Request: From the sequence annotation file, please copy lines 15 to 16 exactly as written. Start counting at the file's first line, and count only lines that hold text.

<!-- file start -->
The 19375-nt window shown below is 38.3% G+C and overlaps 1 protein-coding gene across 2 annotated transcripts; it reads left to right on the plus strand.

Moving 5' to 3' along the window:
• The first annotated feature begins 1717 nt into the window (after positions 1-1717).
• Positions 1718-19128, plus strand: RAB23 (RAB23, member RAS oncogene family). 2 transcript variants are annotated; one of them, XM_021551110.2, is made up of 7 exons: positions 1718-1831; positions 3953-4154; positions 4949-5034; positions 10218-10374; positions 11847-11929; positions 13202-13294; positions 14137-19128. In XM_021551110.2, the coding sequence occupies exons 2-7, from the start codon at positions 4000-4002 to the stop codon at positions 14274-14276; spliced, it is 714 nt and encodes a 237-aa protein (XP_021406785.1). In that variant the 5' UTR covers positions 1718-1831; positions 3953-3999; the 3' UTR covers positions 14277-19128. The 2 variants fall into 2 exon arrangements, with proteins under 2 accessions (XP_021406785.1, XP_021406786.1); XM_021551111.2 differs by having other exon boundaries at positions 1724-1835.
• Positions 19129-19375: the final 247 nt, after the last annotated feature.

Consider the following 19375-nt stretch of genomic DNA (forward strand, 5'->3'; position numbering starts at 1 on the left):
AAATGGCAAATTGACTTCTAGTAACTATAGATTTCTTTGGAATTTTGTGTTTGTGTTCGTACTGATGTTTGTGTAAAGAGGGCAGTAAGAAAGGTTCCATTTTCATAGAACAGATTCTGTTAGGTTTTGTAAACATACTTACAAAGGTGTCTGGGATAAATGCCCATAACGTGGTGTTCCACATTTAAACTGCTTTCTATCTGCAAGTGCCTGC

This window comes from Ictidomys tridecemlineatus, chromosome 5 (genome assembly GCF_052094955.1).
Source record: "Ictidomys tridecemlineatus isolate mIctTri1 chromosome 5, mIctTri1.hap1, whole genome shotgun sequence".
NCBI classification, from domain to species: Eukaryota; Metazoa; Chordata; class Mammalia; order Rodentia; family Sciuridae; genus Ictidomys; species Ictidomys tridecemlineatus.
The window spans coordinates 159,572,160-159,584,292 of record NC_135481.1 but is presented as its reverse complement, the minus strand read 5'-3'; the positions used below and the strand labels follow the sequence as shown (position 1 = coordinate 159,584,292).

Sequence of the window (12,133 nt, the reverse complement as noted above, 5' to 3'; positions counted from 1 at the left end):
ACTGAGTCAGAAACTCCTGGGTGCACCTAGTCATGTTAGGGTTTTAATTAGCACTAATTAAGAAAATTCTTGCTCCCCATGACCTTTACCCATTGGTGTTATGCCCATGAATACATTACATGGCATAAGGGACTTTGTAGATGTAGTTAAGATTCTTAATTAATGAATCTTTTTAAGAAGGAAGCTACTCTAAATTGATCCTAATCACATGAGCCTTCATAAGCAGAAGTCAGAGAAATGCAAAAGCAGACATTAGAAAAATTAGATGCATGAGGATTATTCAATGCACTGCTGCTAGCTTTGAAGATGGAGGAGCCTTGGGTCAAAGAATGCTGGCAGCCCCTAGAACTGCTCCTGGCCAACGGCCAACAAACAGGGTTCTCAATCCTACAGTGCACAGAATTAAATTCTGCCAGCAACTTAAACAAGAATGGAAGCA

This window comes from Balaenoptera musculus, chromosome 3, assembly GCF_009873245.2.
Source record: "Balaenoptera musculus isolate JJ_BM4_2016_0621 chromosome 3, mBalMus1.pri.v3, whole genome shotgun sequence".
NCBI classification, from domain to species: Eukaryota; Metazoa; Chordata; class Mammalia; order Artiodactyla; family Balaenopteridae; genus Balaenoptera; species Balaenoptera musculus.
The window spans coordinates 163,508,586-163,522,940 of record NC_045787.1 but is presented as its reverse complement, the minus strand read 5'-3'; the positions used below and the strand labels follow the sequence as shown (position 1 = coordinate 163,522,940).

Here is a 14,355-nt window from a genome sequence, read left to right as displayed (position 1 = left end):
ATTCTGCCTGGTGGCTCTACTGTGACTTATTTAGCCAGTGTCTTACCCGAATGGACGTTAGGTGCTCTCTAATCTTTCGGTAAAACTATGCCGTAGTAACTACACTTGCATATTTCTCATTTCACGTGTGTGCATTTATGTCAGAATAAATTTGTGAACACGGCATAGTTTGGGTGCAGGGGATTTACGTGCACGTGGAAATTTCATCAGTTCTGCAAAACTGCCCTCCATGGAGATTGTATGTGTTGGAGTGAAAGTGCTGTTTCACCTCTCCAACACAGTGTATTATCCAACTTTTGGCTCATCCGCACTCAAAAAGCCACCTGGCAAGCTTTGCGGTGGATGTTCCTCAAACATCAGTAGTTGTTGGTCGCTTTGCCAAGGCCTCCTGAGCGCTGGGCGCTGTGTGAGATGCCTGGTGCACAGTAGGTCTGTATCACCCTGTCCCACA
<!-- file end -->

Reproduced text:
Source record: "Balaenoptera musculus isolate JJ_BM4_2016_0621 chromosome 3, mBalMus1.pri.v3, whole genome shotgun sequence".
NCBI classification, from domain to species: Eukaryota; Metazoa; Chordata; class Mammalia; order Artiodactyla; family Balaenopteridae; genus Balaenoptera; species Balaenoptera musculus.